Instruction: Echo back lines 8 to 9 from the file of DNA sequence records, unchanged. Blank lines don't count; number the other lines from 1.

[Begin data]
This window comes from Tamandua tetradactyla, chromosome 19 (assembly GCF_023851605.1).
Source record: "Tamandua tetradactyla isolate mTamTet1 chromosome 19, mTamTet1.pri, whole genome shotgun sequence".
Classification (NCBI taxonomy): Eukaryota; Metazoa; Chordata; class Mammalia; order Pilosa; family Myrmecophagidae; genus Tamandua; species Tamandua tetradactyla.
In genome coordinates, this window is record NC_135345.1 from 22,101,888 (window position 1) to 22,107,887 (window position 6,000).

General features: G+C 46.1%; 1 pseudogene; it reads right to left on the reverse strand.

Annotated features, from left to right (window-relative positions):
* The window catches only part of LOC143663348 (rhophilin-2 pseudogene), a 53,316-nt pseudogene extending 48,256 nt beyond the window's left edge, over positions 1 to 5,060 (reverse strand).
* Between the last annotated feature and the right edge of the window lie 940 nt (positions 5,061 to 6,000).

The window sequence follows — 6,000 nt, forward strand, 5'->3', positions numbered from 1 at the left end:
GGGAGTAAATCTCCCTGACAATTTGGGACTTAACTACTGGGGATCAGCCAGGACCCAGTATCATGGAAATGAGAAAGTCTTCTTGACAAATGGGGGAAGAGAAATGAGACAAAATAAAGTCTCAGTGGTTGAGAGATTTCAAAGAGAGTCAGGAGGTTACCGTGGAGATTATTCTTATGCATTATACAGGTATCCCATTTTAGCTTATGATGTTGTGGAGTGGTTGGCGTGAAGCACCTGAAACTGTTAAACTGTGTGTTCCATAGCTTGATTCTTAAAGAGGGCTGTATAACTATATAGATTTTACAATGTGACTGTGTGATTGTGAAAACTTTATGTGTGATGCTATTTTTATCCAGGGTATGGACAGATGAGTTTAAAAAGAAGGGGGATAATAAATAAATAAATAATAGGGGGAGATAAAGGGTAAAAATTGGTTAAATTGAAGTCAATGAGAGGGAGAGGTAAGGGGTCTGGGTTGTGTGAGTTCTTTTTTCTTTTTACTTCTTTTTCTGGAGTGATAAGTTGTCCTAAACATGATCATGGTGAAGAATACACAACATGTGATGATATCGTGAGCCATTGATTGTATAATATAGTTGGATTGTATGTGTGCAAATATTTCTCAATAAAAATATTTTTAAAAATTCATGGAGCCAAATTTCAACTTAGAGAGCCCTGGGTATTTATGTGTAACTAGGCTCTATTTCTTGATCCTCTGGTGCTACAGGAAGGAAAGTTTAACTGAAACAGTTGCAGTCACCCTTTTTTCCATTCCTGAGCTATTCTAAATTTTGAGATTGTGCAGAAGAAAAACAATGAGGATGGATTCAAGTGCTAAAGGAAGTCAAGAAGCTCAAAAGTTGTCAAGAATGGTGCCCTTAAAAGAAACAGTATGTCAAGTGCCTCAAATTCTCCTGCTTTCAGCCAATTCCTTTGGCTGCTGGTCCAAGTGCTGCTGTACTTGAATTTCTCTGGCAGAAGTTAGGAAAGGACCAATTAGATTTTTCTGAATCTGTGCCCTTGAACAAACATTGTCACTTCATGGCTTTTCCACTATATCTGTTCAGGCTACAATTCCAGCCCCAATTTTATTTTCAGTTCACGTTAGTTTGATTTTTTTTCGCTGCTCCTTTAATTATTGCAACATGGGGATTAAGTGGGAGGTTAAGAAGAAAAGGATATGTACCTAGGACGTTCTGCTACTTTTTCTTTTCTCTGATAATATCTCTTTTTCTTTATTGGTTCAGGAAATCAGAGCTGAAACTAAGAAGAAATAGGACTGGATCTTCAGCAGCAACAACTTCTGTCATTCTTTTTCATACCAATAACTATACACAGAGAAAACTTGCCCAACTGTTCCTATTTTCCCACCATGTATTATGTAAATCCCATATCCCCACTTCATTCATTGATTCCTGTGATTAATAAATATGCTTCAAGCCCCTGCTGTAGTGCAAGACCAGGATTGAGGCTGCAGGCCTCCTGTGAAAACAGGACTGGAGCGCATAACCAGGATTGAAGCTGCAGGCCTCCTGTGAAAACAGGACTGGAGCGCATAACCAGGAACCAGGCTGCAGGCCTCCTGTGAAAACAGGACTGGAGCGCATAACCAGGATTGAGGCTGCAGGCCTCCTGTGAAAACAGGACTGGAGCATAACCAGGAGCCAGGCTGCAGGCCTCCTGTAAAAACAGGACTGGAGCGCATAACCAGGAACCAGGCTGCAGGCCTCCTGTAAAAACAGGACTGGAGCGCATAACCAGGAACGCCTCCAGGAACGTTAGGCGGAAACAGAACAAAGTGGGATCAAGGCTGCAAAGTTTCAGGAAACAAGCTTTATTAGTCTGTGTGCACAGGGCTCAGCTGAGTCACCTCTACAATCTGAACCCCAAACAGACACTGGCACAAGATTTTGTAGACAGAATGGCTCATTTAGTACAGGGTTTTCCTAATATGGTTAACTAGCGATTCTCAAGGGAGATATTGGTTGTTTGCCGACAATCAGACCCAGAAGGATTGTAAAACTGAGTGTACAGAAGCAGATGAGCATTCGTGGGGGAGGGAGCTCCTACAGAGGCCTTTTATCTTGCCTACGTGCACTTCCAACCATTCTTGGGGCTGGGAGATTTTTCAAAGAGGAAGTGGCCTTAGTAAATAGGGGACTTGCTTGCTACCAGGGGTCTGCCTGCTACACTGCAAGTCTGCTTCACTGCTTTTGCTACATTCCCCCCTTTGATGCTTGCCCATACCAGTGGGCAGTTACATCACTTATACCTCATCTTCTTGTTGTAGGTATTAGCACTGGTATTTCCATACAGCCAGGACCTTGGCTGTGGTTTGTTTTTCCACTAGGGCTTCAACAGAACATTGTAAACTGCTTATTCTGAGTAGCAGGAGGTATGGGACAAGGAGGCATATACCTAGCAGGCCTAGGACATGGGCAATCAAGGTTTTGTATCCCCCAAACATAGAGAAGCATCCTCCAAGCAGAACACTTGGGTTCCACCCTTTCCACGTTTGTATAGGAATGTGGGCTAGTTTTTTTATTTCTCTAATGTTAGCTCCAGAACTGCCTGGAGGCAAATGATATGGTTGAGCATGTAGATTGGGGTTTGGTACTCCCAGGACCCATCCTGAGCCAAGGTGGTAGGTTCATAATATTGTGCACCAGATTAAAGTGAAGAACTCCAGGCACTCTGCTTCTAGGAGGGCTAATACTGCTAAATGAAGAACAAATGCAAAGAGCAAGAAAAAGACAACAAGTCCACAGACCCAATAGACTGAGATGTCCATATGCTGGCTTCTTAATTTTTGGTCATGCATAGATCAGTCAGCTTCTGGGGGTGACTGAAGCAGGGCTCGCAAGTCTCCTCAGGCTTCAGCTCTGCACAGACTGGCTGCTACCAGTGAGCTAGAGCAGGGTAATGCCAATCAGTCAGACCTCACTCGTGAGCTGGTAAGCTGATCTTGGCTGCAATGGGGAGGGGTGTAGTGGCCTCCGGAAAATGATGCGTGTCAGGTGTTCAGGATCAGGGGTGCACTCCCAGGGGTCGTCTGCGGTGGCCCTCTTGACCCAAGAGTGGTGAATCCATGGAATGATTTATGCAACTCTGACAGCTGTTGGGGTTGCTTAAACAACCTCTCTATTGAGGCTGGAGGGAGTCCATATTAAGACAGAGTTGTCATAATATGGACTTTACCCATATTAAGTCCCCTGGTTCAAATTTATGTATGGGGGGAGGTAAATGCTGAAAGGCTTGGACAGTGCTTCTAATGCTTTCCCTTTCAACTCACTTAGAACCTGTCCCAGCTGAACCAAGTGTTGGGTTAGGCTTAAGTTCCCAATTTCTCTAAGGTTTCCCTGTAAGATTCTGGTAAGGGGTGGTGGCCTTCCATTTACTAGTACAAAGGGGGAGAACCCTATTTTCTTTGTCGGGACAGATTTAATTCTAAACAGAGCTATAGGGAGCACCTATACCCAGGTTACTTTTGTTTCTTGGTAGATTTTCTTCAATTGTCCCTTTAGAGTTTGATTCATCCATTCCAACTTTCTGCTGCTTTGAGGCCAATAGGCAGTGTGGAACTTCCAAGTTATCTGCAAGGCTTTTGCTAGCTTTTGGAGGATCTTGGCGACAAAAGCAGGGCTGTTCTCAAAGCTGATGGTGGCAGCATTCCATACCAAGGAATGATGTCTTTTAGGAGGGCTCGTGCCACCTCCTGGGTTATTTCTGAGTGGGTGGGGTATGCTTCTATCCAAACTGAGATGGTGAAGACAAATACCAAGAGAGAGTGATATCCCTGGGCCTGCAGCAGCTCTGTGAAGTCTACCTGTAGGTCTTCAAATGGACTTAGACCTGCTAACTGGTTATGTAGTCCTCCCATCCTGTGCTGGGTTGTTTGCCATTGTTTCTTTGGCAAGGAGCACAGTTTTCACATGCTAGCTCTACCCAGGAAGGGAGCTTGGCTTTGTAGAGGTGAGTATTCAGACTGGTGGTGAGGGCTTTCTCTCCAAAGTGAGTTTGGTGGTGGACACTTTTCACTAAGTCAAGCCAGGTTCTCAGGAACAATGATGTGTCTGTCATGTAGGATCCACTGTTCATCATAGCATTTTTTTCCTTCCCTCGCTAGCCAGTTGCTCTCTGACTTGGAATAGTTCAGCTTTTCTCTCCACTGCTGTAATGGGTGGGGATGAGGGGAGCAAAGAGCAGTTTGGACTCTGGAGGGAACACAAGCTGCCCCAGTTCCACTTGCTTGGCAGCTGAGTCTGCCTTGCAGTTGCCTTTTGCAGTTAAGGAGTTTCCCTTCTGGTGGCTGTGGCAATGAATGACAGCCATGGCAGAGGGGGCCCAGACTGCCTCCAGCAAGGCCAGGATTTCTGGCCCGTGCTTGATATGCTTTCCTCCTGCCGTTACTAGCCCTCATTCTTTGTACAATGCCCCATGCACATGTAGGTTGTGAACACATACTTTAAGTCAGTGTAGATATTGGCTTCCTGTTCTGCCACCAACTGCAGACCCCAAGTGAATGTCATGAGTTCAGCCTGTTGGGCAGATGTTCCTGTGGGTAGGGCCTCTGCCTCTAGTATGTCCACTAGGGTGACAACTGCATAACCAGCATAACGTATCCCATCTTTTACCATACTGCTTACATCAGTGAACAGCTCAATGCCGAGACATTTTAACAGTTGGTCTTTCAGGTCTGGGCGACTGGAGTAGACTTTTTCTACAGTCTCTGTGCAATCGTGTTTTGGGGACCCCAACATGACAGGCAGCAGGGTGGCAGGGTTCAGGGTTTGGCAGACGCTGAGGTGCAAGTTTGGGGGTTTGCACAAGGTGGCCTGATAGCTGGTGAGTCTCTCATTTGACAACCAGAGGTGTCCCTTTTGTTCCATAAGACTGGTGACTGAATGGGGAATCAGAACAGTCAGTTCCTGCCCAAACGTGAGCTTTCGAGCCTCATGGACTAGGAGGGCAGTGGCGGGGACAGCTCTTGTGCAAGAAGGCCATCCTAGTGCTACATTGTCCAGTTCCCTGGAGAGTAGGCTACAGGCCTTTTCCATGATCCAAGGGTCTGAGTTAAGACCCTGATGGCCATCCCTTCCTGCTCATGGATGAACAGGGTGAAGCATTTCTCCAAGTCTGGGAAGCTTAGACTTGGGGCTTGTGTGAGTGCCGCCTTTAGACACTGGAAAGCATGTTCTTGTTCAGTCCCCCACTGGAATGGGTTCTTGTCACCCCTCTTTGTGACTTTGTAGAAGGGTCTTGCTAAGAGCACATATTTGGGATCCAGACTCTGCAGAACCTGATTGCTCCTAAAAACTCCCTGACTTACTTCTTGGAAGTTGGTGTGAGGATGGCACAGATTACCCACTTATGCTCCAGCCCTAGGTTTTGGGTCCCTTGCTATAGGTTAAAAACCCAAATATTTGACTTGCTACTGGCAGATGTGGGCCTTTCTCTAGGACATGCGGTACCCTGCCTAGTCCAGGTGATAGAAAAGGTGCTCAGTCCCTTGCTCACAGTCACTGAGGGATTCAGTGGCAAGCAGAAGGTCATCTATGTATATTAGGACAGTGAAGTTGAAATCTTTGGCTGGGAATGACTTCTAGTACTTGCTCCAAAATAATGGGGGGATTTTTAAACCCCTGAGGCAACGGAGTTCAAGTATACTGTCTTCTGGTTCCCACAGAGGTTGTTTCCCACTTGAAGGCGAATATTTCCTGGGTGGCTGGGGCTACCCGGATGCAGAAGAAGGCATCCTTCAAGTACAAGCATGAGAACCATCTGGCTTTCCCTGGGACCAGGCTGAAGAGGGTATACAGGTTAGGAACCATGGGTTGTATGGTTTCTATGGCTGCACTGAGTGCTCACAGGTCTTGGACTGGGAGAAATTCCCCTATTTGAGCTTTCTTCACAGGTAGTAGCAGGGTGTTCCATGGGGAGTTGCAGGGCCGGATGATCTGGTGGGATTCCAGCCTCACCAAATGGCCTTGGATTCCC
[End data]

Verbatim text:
* Between the last annotated feature and the right edge of the window lie 940 nt (positions 5,061 to 6,000).

The window sequence follows — 6,000 nt, forward strand, 5'->3', positions numbered from 1 at the left end: